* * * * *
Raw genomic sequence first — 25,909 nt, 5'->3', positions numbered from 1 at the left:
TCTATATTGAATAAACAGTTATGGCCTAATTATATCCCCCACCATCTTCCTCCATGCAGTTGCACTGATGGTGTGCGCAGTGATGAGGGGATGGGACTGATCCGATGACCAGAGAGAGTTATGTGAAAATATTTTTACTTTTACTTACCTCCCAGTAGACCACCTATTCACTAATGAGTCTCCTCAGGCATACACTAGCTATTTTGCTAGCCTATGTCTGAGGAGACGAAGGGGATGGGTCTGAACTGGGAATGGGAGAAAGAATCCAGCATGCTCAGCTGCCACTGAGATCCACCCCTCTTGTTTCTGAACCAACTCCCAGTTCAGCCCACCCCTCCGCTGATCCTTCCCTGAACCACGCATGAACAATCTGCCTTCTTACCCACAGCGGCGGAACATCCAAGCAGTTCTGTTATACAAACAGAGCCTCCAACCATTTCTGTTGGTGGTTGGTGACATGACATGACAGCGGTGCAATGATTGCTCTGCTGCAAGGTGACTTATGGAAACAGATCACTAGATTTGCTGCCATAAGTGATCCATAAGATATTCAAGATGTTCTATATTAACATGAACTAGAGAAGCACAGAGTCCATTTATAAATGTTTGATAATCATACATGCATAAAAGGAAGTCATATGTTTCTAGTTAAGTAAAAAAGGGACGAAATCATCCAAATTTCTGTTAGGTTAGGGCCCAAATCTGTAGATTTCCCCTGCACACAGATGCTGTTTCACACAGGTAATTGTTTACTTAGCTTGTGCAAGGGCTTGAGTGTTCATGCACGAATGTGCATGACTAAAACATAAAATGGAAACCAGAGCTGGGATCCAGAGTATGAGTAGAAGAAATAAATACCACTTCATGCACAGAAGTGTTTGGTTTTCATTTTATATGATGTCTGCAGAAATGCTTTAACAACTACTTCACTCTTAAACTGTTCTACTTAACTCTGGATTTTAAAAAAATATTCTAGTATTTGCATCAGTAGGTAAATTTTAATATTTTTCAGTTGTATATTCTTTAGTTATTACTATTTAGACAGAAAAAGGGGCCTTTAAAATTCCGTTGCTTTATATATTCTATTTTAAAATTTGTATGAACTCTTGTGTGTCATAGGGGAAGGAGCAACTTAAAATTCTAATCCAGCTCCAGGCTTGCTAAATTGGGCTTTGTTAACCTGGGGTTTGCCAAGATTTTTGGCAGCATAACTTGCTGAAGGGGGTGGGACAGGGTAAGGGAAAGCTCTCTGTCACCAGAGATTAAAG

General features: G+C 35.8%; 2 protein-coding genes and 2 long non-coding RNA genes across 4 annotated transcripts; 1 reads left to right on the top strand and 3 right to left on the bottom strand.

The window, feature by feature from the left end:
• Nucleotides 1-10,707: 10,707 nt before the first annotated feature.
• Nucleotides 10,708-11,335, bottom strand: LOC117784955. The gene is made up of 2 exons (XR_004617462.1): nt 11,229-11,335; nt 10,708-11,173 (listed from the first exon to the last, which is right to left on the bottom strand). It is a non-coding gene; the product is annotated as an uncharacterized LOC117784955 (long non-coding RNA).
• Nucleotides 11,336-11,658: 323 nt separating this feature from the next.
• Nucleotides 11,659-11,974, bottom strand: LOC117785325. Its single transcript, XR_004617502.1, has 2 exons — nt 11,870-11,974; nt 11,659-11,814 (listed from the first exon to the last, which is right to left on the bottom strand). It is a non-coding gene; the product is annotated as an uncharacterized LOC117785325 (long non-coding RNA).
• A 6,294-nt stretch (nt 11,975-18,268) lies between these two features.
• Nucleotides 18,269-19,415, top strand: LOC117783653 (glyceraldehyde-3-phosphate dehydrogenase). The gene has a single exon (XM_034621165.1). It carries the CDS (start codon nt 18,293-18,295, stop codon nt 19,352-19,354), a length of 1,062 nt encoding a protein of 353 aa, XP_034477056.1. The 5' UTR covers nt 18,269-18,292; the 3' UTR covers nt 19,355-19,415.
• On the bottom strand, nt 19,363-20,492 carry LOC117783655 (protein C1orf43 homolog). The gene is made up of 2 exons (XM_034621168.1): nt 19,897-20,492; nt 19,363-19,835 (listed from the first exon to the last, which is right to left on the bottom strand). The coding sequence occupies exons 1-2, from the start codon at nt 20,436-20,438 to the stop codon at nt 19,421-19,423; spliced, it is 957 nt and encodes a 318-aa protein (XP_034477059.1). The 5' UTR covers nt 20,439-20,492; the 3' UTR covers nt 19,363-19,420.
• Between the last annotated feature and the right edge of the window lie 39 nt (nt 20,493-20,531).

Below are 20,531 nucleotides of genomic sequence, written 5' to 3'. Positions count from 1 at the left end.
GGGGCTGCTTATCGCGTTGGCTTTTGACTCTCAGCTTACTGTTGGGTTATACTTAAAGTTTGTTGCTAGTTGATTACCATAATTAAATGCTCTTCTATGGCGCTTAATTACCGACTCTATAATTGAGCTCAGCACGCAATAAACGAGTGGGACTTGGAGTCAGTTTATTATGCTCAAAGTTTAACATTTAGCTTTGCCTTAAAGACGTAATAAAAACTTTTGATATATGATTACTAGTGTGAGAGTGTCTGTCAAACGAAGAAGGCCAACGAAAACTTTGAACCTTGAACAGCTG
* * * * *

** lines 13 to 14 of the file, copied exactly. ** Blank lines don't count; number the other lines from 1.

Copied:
Below are 20,531 nucleotides of genomic sequence, written 5' to 3'. Positions count from 1 at the left end.
GGGGCTGCTTATCGCGTTGGCTTTTGACTCTCAGCTTACTGTTGGGTTATACTTAAAGTTTGTTGCTAGTTGATTACCATAATTAAATGCTCTTCTATGGCGCTTAATTACCGACTCTATAATTGAGCTCAGCACGCAATAAACGAGTGGGACTTGGAGTCAGTTTATTATGCTCAAAGTTTAACATTTAGCTTTGCCTTAAAGACGTAATAAAAACTTTTGATATATGATTACTAGTGTGAGAGTGTCTGTCAAACGAAGAAGGCCAACGAAAACTTTGAACCTTGAACAGCTG